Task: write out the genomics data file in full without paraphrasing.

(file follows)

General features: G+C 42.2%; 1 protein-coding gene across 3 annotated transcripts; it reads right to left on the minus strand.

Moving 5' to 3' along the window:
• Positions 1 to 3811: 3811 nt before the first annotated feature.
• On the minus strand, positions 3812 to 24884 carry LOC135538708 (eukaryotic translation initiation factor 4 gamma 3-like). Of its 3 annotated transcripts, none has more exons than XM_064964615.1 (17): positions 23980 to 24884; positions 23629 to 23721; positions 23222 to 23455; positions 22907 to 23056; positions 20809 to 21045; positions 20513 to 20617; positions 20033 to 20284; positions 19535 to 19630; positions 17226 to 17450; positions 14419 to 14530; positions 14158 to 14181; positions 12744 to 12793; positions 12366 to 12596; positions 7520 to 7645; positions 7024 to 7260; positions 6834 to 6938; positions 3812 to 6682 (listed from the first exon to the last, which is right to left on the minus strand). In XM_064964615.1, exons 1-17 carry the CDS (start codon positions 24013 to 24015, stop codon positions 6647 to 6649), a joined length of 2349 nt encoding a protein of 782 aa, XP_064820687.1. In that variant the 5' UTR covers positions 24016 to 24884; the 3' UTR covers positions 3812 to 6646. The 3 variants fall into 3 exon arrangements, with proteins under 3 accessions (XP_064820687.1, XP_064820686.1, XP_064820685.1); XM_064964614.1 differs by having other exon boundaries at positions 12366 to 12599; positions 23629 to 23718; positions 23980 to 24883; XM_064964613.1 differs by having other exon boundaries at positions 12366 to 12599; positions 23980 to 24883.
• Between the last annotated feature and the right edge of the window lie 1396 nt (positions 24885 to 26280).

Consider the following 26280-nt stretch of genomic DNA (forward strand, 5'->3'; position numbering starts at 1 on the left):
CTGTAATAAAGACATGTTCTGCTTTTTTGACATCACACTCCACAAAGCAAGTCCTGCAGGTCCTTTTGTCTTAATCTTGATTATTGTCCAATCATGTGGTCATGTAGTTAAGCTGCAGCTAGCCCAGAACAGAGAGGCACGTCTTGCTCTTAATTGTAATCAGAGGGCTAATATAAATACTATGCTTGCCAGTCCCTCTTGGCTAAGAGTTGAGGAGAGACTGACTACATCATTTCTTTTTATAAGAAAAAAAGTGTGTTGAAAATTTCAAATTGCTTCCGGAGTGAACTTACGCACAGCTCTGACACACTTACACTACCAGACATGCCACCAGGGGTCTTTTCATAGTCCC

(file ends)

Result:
General features: G+C 42.2%; 1 protein-coding gene across 3 annotated transcripts; it reads right to left on the minus strand.

Moving 5' to 3' along the window:
• Positions 1 to 3811: 3811 nt before the first annotated feature.
• On the minus strand, positions 3812 to 24884 carry LOC135538708 (eukaryotic translation initiation factor 4 gamma 3-like). Of its 3 annotated transcripts, none has more exons than XM_064964615.1 (17): positions 23980 to 24884; positions 23629 to 23721; positions 23222 to 23455; positions 22907 to 23056; positions 20809 to 21045; positions 20513 to 20617; positions 20033 to 20284; positions 19535 to 19630; positions 17226 to 17450; positions 14419 to 14530; positions 14158 to 14181; positions 12744 to 12793; positions 12366 to 12596; positions 7520 to 7645; positions 7024 to 7260; positions 6834 to 6938; positions 3812 to 6682 (listed from the first exon to the last, which is right to left on the minus strand). In XM_064964615.1, exons 1-17 carry the CDS (start codon positions 24013 to 24015, stop codon positions 6647 to 6649), a joined length of 2349 nt encoding a protein of 782 aa, XP_064820687.1. In that variant the 5' UTR covers positions 24016 to 24884; the 3' UTR covers positions 3812 to 6646. The 3 variants fall into 3 exon arrangements, with proteins under 3 accessions (XP_064820687.1, XP_064820686.1, XP_064820685.1); XM_064964614.1 differs by having other exon boundaries at positions 12366 to 12599; positions 23629 to 23718; positions 23980 to 24883; XM_064964613.1 differs by having other exon boundaries at positions 12366 to 12599; positions 23980 to 24883.
• Between the last annotated feature and the right edge of the window lie 1396 nt (positions 24885 to 26280).

Consider the following 26280-nt stretch of genomic DNA (forward strand, 5'->3'; position numbering starts at 1 on the left):
CTGTAATAAAGACATGTTCTGCTTTTTTGACATCACACTCCACAAAGCAAGTCCTGCAGGTCCTTTTGTCTTAATCTTGATTATTGTCCAATCATGTGGTCATGTAGTTAAGCTGCAGCTAGCCCAGAACAGAGAGGCACGTCTTGCTCTTAATTGTAATCAGAGGGCTAATATAAATACTATGCTTGCCAGTCCCTCTTGGCTAAGAGTTGAGGAGAGACTGACTACATCATTTCTTTTTATAAGAAAAAAAGTGTGTTGAAAATTTCAAATTGCTTCCGGAGTGAACTTACGCACAGCTCTGACACACTTACACTACCAGACATGCCACCAGGGGTCTTTTCATAGTCCC